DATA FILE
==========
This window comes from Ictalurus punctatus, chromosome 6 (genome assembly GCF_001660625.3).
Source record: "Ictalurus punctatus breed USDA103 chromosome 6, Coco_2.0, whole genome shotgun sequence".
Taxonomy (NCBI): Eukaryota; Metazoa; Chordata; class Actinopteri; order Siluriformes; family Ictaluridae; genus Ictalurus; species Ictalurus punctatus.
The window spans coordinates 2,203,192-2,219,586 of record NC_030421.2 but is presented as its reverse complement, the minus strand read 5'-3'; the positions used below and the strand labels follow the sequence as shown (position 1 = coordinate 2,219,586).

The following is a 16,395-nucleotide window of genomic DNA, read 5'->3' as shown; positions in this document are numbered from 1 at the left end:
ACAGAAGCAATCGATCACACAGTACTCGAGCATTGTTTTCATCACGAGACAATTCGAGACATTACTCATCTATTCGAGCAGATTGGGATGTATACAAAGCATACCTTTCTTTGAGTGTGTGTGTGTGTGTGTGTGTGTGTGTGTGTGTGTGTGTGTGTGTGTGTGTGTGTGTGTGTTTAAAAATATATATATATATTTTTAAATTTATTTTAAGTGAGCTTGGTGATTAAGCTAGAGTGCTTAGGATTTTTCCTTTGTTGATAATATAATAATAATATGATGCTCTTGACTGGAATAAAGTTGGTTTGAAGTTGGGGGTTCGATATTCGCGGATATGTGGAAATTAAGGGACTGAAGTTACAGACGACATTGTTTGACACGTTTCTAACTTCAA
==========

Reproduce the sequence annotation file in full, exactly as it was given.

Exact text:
This window comes from Ictalurus punctatus, chromosome 6 (genome assembly GCF_001660625.3).
Source record: "Ictalurus punctatus breed USDA103 chromosome 6, Coco_2.0, whole genome shotgun sequence".
Taxonomy (NCBI): Eukaryota; Metazoa; Chordata; class Actinopteri; order Siluriformes; family Ictaluridae; genus Ictalurus; species Ictalurus punctatus.
The window spans coordinates 2,203,192-2,219,586 of record NC_030421.2 but is presented as its reverse complement, the minus strand read 5'-3'; the positions used below and the strand labels follow the sequence as shown (position 1 = coordinate 2,219,586).

The following is a 16,395-nucleotide window of genomic DNA, read 5'->3' as shown; positions in this document are numbered from 1 at the left end:
ACAGAAGCAATCGATCACACAGTACTCGAGCATTGTTTTCATCACGAGACAATTCGAGACATTACTCATCTATTCGAGCAGATTGGGATGTATACAAAGCATACCTTTCTTTGAGTGTGTGTGTGTGTGTGTGTGTGTGTGTGTGTGTGTGTGTGTGTGTGTGTGTGTGTGTGTGTTTAAAAATATATATATATATTTTTAAATTTATTTTAAGTGAGCTTGGTGATTAAGCTAGAGTGCTTAGGATTTTTCCTTTGTTGATAATATAATAATAATATGATGCTCTTGACTGGAATAAAGTTGGTTTGAAGTTGGGGGTTCGATATTCGCGGATATGTGGAAATTAAGGGACTGAAGTTACAGACGACATTGTTTGACACGTTTCTAACTTCAA